When a Latrobe Valley woman’s father-in law decided to donate his cancer-ridden brain for research, shock and admiration swept over her family.
“Freaked out” by his wishes initially, Linda Christy said her father-in-law Tas Christy’s choice would resonate in her memory forever.
“We were all a bit freaked out at the time, but it was his exact words, which were ‘if I can prevent this happening to one of my grandkids or someone else in the future then it’s all worth it,” Ms Christy said.
“That always resonated with me and that’s one of the reasons I wanted to raise money for the Cancer Council on Daffodil Day.
“From diagnosis to when my father-in-law passed away was over nine months; he had a brain tumour so there were lots of chemo and lots of ups and downs and it was a very tough time on everybody.”
Ms Christy’s mother also had breast cancer, but died from a variety of illnesses, and five years ago she also lost a close friend to cancer.
“I had a friend I lost to breast cancer who was the same age as me who had kids the same age as my kids which really hit home,” Ms Christy said.
She said her dealings with the Cancer Council had resulted in her wanting to raise money for the organisation on Daffodil Day.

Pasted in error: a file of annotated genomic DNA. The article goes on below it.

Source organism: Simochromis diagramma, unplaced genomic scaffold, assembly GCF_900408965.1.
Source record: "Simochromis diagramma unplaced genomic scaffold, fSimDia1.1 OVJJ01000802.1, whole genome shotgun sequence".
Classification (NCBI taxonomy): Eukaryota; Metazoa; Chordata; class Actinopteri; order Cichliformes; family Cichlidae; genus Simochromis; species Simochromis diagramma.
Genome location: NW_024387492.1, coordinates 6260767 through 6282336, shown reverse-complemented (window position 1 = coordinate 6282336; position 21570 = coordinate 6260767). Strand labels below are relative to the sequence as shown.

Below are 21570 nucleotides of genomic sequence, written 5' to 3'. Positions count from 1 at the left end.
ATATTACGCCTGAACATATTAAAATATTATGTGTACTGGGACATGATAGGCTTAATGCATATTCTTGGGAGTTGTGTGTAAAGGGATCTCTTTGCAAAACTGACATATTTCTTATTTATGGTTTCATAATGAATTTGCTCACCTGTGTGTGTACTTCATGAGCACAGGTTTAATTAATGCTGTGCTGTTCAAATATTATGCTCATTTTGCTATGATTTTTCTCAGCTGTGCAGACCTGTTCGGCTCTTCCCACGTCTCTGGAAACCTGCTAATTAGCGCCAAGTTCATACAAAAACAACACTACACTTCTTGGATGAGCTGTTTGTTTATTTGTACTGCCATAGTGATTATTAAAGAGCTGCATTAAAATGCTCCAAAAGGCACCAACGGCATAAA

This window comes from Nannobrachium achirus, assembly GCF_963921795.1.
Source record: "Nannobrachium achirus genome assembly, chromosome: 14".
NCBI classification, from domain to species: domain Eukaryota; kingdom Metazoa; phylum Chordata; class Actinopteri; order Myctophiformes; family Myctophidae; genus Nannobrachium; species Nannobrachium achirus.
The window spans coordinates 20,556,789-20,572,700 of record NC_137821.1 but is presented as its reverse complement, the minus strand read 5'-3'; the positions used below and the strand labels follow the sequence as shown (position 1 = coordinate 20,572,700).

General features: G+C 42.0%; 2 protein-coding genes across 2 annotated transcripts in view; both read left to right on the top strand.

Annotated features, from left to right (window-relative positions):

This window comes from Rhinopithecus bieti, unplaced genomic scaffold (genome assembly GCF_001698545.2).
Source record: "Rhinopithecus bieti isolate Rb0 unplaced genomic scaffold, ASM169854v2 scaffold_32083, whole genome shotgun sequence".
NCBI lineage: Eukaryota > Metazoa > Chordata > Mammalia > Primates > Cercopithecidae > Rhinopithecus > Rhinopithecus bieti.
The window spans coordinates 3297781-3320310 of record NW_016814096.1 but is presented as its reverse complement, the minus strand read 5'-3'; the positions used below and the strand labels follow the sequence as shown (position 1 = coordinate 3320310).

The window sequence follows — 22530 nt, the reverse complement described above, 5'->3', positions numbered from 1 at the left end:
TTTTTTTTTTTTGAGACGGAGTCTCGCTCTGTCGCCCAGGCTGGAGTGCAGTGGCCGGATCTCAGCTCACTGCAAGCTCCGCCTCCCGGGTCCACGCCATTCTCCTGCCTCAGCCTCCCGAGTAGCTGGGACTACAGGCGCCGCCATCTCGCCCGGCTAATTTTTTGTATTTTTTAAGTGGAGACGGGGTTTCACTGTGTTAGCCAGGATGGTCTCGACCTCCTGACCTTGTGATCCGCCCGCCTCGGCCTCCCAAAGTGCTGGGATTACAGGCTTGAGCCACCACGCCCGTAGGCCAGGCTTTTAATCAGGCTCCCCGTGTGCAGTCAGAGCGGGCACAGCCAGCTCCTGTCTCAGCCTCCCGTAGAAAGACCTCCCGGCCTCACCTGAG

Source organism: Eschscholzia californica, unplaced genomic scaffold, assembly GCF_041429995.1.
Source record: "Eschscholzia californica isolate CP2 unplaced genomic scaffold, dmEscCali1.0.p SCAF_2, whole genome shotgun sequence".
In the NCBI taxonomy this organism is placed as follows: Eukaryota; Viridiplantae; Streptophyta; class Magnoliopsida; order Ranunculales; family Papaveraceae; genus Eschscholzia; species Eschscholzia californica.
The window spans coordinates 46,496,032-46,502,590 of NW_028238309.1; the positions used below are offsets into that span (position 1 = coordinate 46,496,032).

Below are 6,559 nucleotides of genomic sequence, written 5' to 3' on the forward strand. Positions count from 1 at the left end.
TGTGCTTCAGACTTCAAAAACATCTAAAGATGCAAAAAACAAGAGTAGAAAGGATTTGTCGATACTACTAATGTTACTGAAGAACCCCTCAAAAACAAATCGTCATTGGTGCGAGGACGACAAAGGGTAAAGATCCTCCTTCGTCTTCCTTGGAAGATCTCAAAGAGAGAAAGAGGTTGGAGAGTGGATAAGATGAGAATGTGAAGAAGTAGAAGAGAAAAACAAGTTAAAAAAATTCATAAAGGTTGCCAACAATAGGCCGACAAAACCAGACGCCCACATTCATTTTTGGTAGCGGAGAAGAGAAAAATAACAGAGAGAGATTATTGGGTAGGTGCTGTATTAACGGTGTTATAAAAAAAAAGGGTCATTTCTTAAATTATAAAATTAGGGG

“The support that they give to people is great and not just the people suffering, but the families to understand and come to terms with it really,” Ms Christy said.
“For me, it’s the research, you can see that five-year survival rates have increased and you’d like to think that has something to do with it.
“You’d like to think the things we’re putting in place are helping to do that – anything we can do to help the Cancer Council do their work is a very good thing.”
Tomorrow will mark the 28th annual Cancer Council Daffodil Day and will be celebrated with stalls selling daffodils in shopping centres and across the Valley with all money raised going towards the Cancer Council.